There are two ways to get the colors from any website webpage etc.... 1) Using Browser Color Picker Add-ons e.g ColorZilla 2) Take screenshot of your webpage by using Print Screen button on your keyboard and paste that image in Photoshop or any other image editing software and pick color from there with color picker tool You can also use browser add-on ...


3

Bottom line: you can't guarantee a file's colors to look identical on any two screens. First, CMYK is nothing but an approximation, as long as it's on your screen. RGB and CMYK are so fundamentally different color spaces that it's impossible to display the one in the other, even if you calibrate. That said, calibration (or lack thereof) are wildly ...


3

This is not strange at all. It's one of the rudiments of digital color. The glaring omissions in your data are the color profile the hex value is presented in and the color profile that the CMYK numbers are presented in. "Translate to CMYK" is meaningless unless you know the color profile you're starting with and the CMYK color profile you are targeting. ...


2

I believe you're talking about registration marks. Forgive the 3d rendered stock img, but I'm assuming that's what you're looking for. I'm not really a print designer, so this knowledge is just fuzzy memmories from print production classes.


2

They are called Registration Marks. They are used by screen printers to align the colors CMYK (Cyan, Magenta, Yellow, Black). If you've ever looked at a newspaper and noticed some of the color was out of alignment it's because the printers alignment wasn't quite spot on. See an example of misalignment below:


2

As with any printed media, you'll really have to see the print to check if your colors match the design, and unless you're an expert with print, there's a good chance you'll want to run a copy, revise a couple of colors, and print again. CMYK can really only get so close to matching what you'd see on paper vs what you'd see on screen since there're so many ...


2

Many applications have an issue with spot colors or overprints. For example, Preview or Mail on the MacOS can't display overprints or spot colors correctly in PDf files. There is nothing you can do to make the applications display spots or overprints correctly. The only solution is to use an app which supports proper PDF display such as Acrobat or Reader, ...


2

You probably need to change the Color Mode via Image > Mode > CMYK Color.


2

Since spot color conversions out of almost every application, InDesign, Quark, Illustrator, Photoshop etc... are different when you convert them on the fly, it makes it really tough to manage. What we find is InDesign is always best. Keep in mind, the end user, what do they want? They usually don't even know what a bridge book is. They are mostly expecting ...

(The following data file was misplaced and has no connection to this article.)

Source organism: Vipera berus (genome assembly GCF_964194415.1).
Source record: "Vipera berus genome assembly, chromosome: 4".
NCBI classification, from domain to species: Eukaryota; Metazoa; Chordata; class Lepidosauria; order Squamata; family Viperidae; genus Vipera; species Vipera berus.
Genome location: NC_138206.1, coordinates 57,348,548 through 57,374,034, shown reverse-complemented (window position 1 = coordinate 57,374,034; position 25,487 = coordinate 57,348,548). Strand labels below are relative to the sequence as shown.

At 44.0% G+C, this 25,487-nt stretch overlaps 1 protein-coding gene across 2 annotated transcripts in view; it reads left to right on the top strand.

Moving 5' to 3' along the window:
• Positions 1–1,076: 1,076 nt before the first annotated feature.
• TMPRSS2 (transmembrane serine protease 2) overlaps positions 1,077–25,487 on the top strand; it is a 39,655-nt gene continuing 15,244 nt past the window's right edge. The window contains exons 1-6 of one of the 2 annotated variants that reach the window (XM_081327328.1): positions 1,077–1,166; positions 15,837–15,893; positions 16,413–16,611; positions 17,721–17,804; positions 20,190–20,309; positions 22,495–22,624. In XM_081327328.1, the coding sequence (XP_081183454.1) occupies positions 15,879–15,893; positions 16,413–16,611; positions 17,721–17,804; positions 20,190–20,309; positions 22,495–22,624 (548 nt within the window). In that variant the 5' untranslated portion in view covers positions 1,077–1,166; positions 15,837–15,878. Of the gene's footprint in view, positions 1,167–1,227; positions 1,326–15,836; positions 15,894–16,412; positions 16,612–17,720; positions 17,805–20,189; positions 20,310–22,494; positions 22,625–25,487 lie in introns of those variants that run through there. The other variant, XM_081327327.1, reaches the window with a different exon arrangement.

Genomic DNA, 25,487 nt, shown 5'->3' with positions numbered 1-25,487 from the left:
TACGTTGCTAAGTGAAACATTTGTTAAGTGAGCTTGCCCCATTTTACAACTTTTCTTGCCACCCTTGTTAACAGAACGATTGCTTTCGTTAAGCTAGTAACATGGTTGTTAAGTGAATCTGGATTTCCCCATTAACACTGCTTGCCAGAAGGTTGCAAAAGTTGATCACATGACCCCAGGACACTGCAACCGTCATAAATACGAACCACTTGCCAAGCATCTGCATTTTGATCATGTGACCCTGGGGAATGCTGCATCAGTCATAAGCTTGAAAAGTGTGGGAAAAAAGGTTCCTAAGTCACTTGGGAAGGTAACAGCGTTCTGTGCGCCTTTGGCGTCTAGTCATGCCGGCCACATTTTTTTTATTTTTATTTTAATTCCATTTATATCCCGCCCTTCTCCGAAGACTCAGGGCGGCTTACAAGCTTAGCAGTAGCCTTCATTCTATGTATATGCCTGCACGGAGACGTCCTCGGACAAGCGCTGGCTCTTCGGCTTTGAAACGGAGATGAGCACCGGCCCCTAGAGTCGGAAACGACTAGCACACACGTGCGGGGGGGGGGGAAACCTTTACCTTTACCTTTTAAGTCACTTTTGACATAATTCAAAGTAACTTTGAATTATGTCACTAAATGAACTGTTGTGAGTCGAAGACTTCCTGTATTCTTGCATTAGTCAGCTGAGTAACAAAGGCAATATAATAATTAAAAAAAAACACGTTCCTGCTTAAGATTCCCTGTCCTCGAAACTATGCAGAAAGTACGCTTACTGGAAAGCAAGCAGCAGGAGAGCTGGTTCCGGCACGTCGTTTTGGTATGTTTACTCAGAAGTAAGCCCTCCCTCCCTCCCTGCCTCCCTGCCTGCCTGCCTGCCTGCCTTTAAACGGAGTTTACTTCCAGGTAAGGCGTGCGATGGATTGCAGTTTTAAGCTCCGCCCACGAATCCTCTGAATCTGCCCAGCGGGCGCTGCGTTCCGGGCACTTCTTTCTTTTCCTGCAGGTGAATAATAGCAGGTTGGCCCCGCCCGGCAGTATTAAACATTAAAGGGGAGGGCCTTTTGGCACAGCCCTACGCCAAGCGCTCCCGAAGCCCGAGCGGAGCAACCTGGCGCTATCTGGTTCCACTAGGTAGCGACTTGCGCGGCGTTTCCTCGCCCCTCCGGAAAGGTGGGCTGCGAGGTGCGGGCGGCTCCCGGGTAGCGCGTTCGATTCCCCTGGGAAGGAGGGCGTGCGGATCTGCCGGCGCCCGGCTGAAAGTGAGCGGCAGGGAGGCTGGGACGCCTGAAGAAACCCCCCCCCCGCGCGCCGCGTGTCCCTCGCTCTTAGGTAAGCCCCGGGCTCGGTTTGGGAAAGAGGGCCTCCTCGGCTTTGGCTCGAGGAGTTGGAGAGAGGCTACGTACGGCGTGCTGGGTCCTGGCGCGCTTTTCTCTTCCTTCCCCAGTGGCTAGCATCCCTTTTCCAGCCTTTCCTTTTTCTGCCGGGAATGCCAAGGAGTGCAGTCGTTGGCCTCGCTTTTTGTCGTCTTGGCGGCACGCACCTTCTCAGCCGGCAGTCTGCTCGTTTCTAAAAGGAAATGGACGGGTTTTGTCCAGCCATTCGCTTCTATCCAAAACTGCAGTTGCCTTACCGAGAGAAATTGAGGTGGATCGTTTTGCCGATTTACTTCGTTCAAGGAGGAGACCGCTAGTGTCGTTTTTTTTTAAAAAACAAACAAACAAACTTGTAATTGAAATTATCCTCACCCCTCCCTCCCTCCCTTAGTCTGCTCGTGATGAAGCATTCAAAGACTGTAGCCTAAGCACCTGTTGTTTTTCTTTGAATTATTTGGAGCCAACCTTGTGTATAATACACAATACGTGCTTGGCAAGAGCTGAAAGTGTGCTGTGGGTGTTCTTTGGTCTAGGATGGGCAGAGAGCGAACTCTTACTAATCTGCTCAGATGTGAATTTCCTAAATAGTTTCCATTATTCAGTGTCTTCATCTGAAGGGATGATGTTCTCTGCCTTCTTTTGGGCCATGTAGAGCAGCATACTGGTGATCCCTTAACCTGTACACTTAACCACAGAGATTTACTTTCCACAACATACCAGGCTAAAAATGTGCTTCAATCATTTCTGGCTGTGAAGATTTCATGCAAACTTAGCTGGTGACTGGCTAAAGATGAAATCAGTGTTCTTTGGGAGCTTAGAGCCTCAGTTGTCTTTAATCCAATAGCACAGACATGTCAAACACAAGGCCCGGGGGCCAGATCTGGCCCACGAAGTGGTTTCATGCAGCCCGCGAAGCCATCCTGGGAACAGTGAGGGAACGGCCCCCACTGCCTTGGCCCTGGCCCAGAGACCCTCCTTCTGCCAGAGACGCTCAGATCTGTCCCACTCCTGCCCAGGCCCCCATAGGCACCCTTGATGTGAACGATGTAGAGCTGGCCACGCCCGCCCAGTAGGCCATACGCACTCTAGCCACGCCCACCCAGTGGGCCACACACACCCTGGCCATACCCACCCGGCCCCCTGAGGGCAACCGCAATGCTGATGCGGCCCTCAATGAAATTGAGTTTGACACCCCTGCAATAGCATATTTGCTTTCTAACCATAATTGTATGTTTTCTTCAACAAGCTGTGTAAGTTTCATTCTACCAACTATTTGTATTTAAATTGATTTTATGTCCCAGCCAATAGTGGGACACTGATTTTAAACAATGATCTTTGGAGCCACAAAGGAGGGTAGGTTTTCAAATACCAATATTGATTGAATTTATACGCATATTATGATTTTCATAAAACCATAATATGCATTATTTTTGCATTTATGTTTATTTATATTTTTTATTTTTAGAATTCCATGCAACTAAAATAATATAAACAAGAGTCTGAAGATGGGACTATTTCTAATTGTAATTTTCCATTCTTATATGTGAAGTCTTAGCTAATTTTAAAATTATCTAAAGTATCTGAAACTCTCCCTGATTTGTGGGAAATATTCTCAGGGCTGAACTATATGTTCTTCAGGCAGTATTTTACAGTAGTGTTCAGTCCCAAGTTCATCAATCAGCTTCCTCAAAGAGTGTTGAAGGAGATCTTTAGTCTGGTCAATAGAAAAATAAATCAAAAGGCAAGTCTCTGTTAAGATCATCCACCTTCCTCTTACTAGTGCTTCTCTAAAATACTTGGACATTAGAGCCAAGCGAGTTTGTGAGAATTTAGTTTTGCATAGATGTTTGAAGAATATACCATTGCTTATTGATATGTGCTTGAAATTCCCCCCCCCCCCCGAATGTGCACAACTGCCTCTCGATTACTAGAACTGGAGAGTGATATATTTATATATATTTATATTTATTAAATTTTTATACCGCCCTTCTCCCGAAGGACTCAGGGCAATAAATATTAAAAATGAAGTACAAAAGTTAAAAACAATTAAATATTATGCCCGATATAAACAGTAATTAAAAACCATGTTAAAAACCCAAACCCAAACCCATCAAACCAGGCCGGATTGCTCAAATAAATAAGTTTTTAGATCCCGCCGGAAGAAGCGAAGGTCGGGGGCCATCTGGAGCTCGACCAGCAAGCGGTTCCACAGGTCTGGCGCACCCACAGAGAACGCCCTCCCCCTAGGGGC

2

If you don't need exact colors, converting the color profile will likely be just fine. Fonts can be retained as fonts in a PSD file, but the printer then needs a copy of those fonts to then open it. When you create the PDF, however, you can embed the fonts (provided the fonts you are using allow for embedding). In that situation, the font information is ...


2

You can't* reverse text with 4C printing. You'll need impossible-to-achieve registration for reverse text to look clean and sharp. Even the printer will agree if you ask. Small text will exaggerate any misalignment. Forget serifs! Next, let me admit right out front that I've never heard of "black-space," let alone "black space and not CMY… K" so I can't ...


2

Actually, to do things correctly you need to color adjust at least twice. If you are working in RGB, you should color correct in RGB. And if you then convert to CMYK, you should color correct again for CMYK. One color correction is never a good idea if you change color modes.


2

NOTE: This got way longer than I expected, and I purposely glossed over a LOT of detail. If you'd like me to elaborate, just ask. PMS Colors - Absolutely brilliant when used as designed for pre-mixed spot color offset printing. You can be assured the color you saw in your Pantone book is very closely represented in your final printed piece. The problem ...


2

What the printer is telling you is that you're over-inking your rich blacks. Maximum ink coverage is almost always much less than 300% total (275% in this case), depending on the press and the paper, so a rich (or "built") black can't be 100% on all plates. There's more information on black vs. rich black here. I'm guessing, since even RGB black from ...


2

To put it simply, #0033ff is outside of the range of colours CMYK is able to represent. Because of this, Photoshop can't store that colour in your image which uses a CMYK colour space. It has therefore substituted it with a suitable alternative approximate colour prior to applying it to your CMYK document. If you need to preserve the colour #0033ff in ...


2

I usually start by working in CMYK mode if I intend to use the file for print. As you have noticed screens can't replicate CMYK colours exactly but InDesign/Photoshop etc tries to emulate them. There is certainly going to be variations between what you see and what gets printed. I suggest you spend a bit of resources getting a Pantone swatch book so you ...